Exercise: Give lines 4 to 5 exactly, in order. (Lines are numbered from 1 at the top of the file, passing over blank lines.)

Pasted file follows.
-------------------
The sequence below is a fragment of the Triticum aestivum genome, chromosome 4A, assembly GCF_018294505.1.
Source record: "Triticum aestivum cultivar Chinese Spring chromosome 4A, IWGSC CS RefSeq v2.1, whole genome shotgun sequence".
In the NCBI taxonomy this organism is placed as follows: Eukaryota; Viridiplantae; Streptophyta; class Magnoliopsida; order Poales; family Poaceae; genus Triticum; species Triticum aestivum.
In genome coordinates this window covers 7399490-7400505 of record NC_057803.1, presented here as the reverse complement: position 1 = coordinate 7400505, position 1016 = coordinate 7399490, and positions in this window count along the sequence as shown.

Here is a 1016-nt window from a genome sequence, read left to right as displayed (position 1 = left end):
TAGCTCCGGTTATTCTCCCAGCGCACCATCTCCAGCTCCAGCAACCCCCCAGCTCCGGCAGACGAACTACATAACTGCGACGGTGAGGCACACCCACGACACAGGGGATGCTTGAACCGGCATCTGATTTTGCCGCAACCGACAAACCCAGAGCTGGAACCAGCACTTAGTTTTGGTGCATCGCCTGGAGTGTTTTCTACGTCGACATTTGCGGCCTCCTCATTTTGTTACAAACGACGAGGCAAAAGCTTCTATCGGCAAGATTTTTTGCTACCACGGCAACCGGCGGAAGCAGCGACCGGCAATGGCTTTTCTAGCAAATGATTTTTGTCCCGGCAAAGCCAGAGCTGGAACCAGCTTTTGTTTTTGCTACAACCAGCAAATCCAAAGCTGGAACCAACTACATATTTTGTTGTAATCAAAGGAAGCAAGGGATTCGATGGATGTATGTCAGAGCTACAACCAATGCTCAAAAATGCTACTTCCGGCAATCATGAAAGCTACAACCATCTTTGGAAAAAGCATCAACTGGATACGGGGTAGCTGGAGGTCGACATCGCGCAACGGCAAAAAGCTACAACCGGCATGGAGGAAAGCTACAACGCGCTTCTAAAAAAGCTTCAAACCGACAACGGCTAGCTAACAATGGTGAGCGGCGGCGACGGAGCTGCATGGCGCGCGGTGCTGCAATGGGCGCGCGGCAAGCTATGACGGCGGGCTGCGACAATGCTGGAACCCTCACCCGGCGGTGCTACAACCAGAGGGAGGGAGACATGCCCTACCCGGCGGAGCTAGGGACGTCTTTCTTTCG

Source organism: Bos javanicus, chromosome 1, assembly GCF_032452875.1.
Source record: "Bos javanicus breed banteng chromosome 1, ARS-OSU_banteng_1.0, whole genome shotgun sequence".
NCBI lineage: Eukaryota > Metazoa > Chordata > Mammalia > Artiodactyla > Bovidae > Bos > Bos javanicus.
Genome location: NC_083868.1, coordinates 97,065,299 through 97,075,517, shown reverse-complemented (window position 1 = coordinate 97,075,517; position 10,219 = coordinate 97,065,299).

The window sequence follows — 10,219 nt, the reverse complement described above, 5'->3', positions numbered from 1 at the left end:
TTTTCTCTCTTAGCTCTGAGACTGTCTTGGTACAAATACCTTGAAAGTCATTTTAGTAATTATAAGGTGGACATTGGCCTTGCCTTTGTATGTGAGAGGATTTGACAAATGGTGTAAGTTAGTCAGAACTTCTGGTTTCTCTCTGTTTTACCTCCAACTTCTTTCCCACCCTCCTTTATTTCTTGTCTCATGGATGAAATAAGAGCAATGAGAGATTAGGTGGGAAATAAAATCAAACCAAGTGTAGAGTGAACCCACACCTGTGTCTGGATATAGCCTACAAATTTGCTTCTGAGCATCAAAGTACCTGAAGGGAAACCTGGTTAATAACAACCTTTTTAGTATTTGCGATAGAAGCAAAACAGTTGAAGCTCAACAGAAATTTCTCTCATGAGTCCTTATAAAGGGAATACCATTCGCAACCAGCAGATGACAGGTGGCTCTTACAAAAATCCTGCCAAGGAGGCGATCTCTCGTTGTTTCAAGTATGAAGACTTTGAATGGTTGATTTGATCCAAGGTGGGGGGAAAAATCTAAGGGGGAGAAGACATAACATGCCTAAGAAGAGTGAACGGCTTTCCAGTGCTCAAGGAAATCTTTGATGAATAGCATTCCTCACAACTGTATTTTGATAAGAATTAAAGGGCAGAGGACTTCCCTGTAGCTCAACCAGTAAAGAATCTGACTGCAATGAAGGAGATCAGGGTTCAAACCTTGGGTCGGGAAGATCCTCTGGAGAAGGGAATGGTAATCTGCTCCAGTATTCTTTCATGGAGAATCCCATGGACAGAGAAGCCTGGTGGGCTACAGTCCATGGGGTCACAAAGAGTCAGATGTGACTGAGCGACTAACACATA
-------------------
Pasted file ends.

In genome coordinates this window covers 7399490-7400505 of record NC_057803.1, presented here as the reverse complement: position 1 = coordinate 7400505, position 1016 = coordinate 7399490, and positions in this window count along the sequence as shown.

Here is a 1016-nt window from a genome sequence, read left to right as displayed (position 1 = left end):